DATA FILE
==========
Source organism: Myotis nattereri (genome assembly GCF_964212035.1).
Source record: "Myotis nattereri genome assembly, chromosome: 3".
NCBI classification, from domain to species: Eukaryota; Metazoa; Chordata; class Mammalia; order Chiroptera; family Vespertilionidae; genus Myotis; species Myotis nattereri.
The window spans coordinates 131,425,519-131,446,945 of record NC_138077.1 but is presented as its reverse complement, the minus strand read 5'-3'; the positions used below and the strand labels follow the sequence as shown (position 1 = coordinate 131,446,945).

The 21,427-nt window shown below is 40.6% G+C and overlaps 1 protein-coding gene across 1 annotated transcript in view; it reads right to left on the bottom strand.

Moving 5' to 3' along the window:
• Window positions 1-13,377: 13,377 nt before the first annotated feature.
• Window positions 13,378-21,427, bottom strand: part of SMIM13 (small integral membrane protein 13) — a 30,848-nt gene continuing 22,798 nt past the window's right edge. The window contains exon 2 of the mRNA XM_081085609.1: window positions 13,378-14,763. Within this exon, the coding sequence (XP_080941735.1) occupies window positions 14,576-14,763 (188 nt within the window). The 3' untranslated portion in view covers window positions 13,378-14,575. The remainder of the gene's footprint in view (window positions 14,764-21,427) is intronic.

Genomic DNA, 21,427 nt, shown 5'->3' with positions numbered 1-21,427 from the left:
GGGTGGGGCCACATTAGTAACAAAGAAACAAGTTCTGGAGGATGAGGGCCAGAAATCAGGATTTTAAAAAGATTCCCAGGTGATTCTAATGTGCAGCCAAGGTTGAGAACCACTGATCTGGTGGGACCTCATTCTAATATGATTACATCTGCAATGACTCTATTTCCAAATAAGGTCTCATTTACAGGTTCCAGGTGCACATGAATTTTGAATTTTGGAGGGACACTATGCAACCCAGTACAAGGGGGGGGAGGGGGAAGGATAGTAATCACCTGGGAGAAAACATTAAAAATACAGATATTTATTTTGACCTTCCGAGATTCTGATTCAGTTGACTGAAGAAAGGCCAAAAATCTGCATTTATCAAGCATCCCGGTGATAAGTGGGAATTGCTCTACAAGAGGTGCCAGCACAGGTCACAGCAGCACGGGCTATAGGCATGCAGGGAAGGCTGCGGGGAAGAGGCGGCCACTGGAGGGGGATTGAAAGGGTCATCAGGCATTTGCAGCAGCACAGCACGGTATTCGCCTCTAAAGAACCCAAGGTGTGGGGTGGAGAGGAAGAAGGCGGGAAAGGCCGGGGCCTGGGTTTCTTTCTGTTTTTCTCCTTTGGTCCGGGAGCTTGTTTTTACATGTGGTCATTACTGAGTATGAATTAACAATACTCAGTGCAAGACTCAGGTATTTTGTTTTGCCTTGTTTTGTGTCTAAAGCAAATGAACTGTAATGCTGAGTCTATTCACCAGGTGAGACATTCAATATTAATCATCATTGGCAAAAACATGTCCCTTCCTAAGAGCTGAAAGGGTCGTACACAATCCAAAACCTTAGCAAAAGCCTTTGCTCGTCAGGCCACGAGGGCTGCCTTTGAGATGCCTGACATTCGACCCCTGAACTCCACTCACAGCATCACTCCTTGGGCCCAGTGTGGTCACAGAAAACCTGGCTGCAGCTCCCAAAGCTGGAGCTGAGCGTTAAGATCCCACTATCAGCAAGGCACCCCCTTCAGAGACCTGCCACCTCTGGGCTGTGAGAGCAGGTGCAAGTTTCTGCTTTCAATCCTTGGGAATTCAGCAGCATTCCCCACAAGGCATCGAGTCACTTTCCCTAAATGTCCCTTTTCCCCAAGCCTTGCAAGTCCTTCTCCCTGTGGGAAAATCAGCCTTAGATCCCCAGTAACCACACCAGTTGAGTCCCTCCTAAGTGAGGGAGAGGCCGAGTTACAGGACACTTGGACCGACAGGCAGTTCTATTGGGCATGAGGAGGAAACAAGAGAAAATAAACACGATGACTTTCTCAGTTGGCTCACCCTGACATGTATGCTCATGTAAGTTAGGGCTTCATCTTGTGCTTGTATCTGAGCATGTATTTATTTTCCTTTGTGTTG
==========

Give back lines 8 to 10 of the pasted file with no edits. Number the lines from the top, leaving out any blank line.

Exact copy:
• Window positions 13,378-21,427, bottom strand: part of SMIM13 (small integral membrane protein 13) — a 30,848-nt gene continuing 22,798 nt past the window's right edge. The window contains exon 2 of the mRNA XM_081085609.1: window positions 13,378-14,763. Within this exon, the coding sequence (XP_080941735.1) occupies window positions 14,576-14,763 (188 nt within the window). The 3' untranslated portion in view covers window positions 13,378-14,575. The remainder of the gene's footprint in view (window positions 14,764-21,427) is intronic.

Genomic DNA, 21,427 nt, shown 5'->3' with positions numbered 1-21,427 from the left:
GGGTGGGGCCACATTAGTAACAAAGAAACAAGTTCTGGAGGATGAGGGCCAGAAATCAGGATTTTAAAAAGATTCCCAGGTGATTCTAATGTGCAGCCAAGGTTGAGAACCACTGATCTGGTGGGACCTCATTCTAATATGATTACATCTGCAATGACTCTATTTCCAAATAAGGTCTCATTTACAGGTTCCAGGTGCACATGAATTTTGAATTTTGGAGGGACACTATGCAACCCAGTACAAGGGGGGGGAGGGGGAAGGATAGTAATCACCTGGGAGAAAACATTAAAAATACAGATATTTATTTTGACCTTCCGAGATTCTGATTCAGTTGACTGAAGAAAGGCCAAAAATCTGCATTTATCAAGCATCCCGGTGATAAGTGGGAATTGCTCTACAAGAGGTGCCAGCACAGGTCACAGCAGCACGGGCTATAGGCATGCAGGGAAGGCTGCGGGGAAGAGGCGGCCACTGGAGGGGGATTGAAAGGGTCATCAGGCATTTGCAGCAGCACAGCACGGTATTCGCCTCTAAAGAACCCAAGGTGTGGGGTGGAGAGGAAGAAGGCGGGAAAGGCCGGGGCCTGGGTTTCTTTCTGTTTTTCTCCTTTGGTCCGGGAGCTTGTTTTTACATGTGGTCATTACTGAGTATGAATTAACAATACTCAGTGCAAGACTCAGGTATTTTGTTTTGCCTTGTTTTGTGTCTAAAGCAAATGAACTGTAATGCTGAGTCTATTCACCAGGTGAGACATTCAATATTAATCATCATTGGCAAAAACATGTCCCTTCCTAAGAGCTGAAAGGGTCGTACACAATCCAAAACCTTAGCAAAAGCCTTTGCTCGTCAGGCCACGAGGGCTGCCTTTGAGATGCCTGACATTCGACCCCTGAACTCCACTCACAGCATCACTCCTTGGGCCCAGTGTGGTCACAGAAAACCTGGCTGCAGCTCCCAAAGCTGGAGCTGAGCGTTAAGATCCCACTATCAGCAAGGCACCCCCTTCAGAGACCTGCCACCTCTGGGCTGTGAGAGCAGGTGCAAGTTTCTGCTTTCAATCCTTGGGAATTCAGCAGCATTCCCCACAAGGCATCGAGTCACTTTCCCTAAATGTCCCTTTTCCCCAAGCCTTGCAAGTCCTTCTCCCTGTGGGAAAATCAGCCTTAGATCCCCAGTAACCACACCAGTTGAGTCCCTCCTAAGTGAGGGAGAGGCCGAGTTACAGGACACTTGGACCGACAGGCAGTTCTATTGGGCATGAGGAGGAAACAAGAGAAAATAAACACGATGACTTTCTCAGTTGGCTCACCCTGACATGTATGCTCATGTAAGTTAGGGCTTCATCTTGTGCTTGTATCTGAGCATGTATTTATTTTCCTTTGTGTTG